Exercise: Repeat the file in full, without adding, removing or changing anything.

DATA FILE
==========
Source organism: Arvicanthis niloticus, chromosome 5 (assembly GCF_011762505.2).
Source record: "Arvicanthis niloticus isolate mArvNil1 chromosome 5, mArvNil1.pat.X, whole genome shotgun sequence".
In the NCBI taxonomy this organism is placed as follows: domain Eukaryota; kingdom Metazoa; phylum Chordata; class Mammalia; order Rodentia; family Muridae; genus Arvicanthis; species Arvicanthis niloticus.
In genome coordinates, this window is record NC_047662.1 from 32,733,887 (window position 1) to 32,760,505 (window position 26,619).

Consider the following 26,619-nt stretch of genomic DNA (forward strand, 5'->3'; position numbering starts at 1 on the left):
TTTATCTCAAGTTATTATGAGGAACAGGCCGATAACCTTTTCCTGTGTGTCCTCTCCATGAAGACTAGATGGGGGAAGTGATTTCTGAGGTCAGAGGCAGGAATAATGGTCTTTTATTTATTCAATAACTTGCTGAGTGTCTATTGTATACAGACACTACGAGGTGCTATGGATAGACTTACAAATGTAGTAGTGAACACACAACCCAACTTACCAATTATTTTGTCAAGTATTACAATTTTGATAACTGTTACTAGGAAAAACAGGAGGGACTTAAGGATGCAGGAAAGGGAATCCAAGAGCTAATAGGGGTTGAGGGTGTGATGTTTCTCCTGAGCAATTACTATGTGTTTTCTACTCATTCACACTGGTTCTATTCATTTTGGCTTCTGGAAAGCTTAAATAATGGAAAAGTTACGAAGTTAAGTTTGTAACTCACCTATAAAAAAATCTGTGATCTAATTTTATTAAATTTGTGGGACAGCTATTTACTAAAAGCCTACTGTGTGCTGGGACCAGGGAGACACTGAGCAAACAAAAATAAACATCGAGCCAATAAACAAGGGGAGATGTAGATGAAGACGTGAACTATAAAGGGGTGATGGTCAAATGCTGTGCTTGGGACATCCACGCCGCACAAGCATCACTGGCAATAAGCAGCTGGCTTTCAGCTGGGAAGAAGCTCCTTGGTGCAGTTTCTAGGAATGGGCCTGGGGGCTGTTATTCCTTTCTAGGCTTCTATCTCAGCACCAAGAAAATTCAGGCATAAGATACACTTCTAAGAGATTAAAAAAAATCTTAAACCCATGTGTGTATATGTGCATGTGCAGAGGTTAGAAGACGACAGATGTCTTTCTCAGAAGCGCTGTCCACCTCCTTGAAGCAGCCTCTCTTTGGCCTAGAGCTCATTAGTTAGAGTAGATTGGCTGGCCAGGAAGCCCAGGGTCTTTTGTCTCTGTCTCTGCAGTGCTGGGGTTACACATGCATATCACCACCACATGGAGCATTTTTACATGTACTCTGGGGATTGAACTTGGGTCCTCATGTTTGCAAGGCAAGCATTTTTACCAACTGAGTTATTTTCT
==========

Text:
Source organism: Arvicanthis niloticus, chromosome 5 (assembly GCF_011762505.2).
Source record: "Arvicanthis niloticus isolate mArvNil1 chromosome 5, mArvNil1.pat.X, whole genome shotgun sequence".
In the NCBI taxonomy this organism is placed as follows: domain Eukaryota; kingdom Metazoa; phylum Chordata; class Mammalia; order Rodentia; family Muridae; genus Arvicanthis; species Arvicanthis niloticus.
In genome coordinates, this window is record NC_047662.1 from 32,733,887 (window position 1) to 32,760,505 (window position 26,619).

Consider the following 26,619-nt stretch of genomic DNA (forward strand, 5'->3'; position numbering starts at 1 on the left):
TTTATCTCAAGTTATTATGAGGAACAGGCCGATAACCTTTTCCTGTGTGTCCTCTCCATGAAGACTAGATGGGGGAAGTGATTTCTGAGGTCAGAGGCAGGAATAATGGTCTTTTATTTATTCAATAACTTGCTGAGTGTCTATTGTATACAGACACTACGAGGTGCTATGGATAGACTTACAAATGTAGTAGTGAACACACAACCCAACTTACCAATTATTTTGTCAAGTATTACAATTTTGATAACTGTTACTAGGAAAAACAGGAGGGACTTAAGGATGCAGGAAAGGGAATCCAAGAGCTAATAGGGGTTGAGGGTGTGATGTTTCTCCTGAGCAATTACTATGTGTTTTCTACTCATTCACACTGGTTCTATTCATTTTGGCTTCTGGAAAGCTTAAATAATGGAAAAGTTACGAAGTTAAGTTTGTAACTCACCTATAAAAAAATCTGTGATCTAATTTTATTAAATTTGTGGGACAGCTATTTACTAAAAGCCTACTGTGTGCTGGGACCAGGGAGACACTGAGCAAACAAAAATAAACATCGAGCCAATAAACAAGGGGAGATGTAGATGAAGACGTGAACTATAAAGGGGTGATGGTCAAATGCTGTGCTTGGGACATCCACGCCGCACAAGCATCACTGGCAATAAGCAGCTGGCTTTCAGCTGGGAAGAAGCTCCTTGGTGCAGTTTCTAGGAATGGGCCTGGGGGCTGTTATTCCTTTCTAGGCTTCTATCTCAGCACCAAGAAAATTCAGGCATAAGATACACTTCTAAGAGATTAAAAAAAATCTTAAACCCATGTGTGTATATGTGCATGTGCAGAGGTTAGAAGACGACAGATGTCTTTCTCAGAAGCGCTGTCCACCTCCTTGAAGCAGCCTCTCTTTGGCCTAGAGCTCATTAGTTAGAGTAGATTGGCTGGCCAGGAAGCCCAGGGTCTTTTGTCTCTGTCTCTGCAGTGCTGGGGTTACACATGCATATCACCACCACATGGAGCATTTTTACATGTACTCTGGGGATTGAACTTGGGTCCTCATGTTTGCAAGGCAAGCATTTTTACCAACTGAGTTATTTTCT